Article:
US to find middle ground on parliament’s recommendations


Senior officials of the US civilian and military administration in Washington have reacted cautiously to the recommendations approved by the parliament on future ties with the United States. The officials, without commenting on the specifics of the demands raised in the Pakistani review process, expressed the intent to engage in discussions with Pakistan on contentious issues to find a middle ground.
George Little, spokesman for Pentagon and the acting assistant secretary of defence for Public Affairs, said that they had seen media reports but were yet to receive the proposals of Pakistan’s parliamentary review formally.
“We are looking forward to receiving these proposals and are ready to discuss the points raised in it with the government of Pakistan,” he observed. When asked about the possibilities of accepting Pakistani demands of apology on NATO air strike last year at Salala check-post and stopping arms and ammunitions supply through Pakistani ground routes, he said “it is hard to speculate what our position will be on each of these recommendations from the Pakistani parliament”. “However, there is a clear willingness on the part of the US administration to engage with Pakistan because we value this relationship,” he assured. When asked if the willingness to engage with Pakistan on contentious issues meant that the US was ready to give-in to some of the Pakistani demands, the Pentagon spokesperson declined to accept the presumption. “I’ll not characterise that our willingness to discuss means that we are ready to accept all Pakistani demands,” he said.
He agreed that the relationship with Pakistan had been tough during the last year or so because of some obvious reasons. “We want to settle down these issues and move forward with Pakistan on areas of our shared interests,” he stated. He was unsure whether Pentagon or State Department would lead the discussions with Pakistan on parliamentary review. “We have to see how and when Pakistan chooses to forward these proposals to us,” he argued. George Little, though, claimed that cooperation with Pakistan was already happening through the US defence attache in Islamabad and at the border security posts on Pak-Afghan border.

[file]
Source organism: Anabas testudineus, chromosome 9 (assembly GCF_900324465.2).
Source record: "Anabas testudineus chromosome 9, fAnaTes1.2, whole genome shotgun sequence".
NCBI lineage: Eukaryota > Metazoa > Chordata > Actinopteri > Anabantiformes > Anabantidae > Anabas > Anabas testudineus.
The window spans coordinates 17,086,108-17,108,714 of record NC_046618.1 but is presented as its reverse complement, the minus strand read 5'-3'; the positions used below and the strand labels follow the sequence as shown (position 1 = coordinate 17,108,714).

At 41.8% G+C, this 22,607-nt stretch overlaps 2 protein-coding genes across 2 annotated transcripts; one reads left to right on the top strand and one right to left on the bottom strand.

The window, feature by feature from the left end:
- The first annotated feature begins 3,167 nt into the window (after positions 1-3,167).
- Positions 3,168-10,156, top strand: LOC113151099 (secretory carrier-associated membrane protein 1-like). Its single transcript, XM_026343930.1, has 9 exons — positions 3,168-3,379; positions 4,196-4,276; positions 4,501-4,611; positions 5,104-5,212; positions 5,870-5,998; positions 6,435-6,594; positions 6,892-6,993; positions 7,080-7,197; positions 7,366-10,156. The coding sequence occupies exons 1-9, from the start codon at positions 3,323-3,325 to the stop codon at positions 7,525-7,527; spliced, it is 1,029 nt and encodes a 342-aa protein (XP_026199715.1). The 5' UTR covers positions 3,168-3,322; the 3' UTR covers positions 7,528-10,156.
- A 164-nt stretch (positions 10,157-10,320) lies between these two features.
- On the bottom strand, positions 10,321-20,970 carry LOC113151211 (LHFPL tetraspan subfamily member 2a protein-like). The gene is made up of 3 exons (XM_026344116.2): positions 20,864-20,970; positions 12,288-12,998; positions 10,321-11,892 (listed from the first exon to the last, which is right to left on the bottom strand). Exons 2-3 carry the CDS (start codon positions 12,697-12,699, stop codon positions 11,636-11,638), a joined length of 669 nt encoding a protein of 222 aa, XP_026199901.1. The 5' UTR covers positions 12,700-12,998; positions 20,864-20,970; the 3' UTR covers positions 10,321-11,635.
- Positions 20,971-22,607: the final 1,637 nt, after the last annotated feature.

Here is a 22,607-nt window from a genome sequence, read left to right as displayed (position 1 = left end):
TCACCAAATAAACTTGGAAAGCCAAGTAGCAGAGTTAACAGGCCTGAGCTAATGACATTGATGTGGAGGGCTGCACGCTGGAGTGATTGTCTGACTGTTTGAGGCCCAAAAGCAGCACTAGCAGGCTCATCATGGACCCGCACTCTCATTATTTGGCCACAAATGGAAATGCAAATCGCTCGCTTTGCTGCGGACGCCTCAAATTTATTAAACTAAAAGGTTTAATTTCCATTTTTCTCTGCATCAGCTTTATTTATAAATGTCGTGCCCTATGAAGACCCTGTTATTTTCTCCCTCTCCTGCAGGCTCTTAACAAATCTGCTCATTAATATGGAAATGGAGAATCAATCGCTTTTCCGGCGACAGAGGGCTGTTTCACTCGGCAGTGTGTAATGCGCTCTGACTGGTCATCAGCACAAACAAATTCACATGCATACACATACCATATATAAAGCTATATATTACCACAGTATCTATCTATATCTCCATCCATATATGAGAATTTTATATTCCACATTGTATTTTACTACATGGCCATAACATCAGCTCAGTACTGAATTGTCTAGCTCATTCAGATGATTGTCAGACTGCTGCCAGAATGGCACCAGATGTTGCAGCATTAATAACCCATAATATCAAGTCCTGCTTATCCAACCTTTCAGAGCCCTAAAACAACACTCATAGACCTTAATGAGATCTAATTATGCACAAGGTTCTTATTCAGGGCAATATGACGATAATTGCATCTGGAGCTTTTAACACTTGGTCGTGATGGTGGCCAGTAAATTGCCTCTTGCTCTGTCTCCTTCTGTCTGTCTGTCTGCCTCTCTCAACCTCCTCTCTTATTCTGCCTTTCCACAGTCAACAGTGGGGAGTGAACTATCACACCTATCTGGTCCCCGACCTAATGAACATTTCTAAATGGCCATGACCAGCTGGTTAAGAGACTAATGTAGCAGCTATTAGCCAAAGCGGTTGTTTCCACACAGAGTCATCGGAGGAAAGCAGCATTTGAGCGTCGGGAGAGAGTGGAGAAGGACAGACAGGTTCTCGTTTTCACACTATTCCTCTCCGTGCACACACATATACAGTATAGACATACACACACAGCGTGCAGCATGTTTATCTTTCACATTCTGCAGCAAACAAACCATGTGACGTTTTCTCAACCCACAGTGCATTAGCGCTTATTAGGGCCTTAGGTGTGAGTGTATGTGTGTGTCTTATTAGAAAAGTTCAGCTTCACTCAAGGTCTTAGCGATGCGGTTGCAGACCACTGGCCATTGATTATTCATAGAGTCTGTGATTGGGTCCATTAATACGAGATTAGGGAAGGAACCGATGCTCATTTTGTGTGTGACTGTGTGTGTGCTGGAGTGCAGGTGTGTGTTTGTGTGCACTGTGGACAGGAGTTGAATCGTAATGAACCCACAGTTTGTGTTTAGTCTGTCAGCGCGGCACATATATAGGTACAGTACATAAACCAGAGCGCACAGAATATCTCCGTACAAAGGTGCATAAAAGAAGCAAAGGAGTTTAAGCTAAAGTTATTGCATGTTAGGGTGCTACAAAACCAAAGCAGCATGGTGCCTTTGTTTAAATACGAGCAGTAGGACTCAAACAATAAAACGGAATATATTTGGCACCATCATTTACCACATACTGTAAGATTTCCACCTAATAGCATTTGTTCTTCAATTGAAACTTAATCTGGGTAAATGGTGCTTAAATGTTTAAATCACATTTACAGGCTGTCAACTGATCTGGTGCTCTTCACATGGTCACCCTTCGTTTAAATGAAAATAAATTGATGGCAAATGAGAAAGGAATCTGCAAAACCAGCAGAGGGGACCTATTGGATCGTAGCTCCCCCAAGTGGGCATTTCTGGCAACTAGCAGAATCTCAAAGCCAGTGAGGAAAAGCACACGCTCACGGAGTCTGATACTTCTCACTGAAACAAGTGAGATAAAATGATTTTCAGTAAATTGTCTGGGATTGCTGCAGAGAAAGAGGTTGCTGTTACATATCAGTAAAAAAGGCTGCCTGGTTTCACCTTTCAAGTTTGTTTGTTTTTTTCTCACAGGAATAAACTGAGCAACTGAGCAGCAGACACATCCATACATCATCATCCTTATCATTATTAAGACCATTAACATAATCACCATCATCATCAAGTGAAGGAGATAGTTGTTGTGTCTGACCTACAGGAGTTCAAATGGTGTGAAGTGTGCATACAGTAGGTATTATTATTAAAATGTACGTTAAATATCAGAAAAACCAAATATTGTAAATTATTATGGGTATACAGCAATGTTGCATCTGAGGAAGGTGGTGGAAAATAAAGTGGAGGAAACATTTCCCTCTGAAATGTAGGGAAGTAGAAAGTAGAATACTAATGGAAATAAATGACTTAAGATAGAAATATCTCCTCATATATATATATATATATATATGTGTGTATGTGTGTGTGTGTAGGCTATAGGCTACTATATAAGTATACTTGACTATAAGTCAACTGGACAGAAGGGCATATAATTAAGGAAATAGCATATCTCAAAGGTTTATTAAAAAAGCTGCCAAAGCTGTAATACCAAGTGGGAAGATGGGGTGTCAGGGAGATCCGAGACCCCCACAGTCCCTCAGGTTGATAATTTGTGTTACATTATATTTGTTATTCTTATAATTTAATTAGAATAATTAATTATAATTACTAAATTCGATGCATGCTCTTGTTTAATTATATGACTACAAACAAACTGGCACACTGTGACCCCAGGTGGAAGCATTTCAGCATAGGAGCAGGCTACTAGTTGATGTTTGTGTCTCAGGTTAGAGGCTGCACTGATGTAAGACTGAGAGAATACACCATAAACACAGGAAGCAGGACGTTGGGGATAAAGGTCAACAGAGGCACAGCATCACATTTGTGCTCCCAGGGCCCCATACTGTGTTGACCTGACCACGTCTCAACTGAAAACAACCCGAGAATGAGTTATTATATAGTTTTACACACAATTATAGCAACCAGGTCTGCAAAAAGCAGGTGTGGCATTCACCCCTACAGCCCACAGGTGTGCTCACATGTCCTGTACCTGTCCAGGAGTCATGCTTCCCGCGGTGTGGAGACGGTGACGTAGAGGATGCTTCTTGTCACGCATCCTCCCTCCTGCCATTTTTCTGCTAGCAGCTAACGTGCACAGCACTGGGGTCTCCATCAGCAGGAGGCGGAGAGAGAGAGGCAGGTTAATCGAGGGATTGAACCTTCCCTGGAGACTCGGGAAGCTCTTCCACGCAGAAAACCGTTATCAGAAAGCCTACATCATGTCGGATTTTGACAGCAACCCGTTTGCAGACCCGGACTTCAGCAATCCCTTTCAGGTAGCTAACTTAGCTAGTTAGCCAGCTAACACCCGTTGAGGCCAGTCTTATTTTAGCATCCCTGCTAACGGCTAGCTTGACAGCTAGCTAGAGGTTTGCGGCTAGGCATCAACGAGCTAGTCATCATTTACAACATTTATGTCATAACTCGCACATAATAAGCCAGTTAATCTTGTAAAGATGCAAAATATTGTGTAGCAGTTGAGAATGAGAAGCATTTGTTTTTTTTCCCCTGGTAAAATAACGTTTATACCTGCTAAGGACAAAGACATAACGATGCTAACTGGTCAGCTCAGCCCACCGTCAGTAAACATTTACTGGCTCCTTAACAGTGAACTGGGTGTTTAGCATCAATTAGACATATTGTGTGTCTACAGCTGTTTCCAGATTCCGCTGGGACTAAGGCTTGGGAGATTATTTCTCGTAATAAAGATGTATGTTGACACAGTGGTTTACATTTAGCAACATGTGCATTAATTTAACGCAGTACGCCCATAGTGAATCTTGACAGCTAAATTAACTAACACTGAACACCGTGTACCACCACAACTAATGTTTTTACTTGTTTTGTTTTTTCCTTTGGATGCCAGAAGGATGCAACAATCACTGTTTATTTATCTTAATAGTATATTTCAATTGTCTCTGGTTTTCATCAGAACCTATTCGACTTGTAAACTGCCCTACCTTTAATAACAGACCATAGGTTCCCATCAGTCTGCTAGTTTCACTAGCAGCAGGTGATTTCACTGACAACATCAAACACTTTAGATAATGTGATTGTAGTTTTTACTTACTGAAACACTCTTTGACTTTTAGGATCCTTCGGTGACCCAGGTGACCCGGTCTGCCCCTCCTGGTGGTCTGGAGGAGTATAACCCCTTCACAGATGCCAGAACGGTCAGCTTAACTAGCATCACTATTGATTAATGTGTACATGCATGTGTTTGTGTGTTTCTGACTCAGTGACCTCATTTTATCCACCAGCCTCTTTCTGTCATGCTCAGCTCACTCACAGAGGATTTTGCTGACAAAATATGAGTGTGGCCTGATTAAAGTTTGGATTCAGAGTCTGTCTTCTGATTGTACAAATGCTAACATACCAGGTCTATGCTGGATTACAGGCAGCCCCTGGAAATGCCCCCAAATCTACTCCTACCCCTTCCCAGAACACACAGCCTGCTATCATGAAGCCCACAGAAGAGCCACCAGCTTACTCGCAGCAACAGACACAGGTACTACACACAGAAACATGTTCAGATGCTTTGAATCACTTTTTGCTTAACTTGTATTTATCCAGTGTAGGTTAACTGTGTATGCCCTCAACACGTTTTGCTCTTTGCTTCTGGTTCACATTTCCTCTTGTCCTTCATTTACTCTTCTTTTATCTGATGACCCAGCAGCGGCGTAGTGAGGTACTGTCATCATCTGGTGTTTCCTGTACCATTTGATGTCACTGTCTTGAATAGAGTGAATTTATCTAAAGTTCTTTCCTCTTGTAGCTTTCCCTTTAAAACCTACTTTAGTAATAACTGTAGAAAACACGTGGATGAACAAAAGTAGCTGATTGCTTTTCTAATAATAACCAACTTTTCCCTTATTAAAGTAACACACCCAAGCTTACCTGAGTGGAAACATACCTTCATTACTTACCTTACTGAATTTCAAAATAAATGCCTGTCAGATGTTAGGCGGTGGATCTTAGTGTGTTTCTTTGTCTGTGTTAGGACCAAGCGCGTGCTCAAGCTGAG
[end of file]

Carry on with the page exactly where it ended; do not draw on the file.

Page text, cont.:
“The coordination on Afghanistan-Pakistan border has actually improved after Salala incident. We are determined to make sure that such an incident does not happen again,” he said.
Recalling the recent visit of US Central Command (CENTCOM) chief, Gen James Mattis to Pakistan, he said the US had also sent a rescue team to help in the Siachen avalanche tragedy. “We are prepared to provide further assistance to Pakistan for search and rescue if needed,” he said, adding that these were some indicators of progress in the relationship with Pakistan. He, however, declined to comment on a specific question whether the US was ready to apologise to Pakistan on Salala attack, which killed 24 Pakistani soldiers and prompted the review process in Pakistan, as demanded in the parliament’s recommendations. On the other hand, US State Department deputy spokesperson Mark Toner also ducked the questions about the possibilities of extending an apology to Pakistan. “I can t talk about specific demands of Pakistani parliament about apology on Salala. This is for senior officials on both sides to sit down and discuss,” he opined. “US has engaged with Pakistan at high level in recent weeks and we are ready to discuss these issues with Pakistan,” he said while referring to the points raised in the review.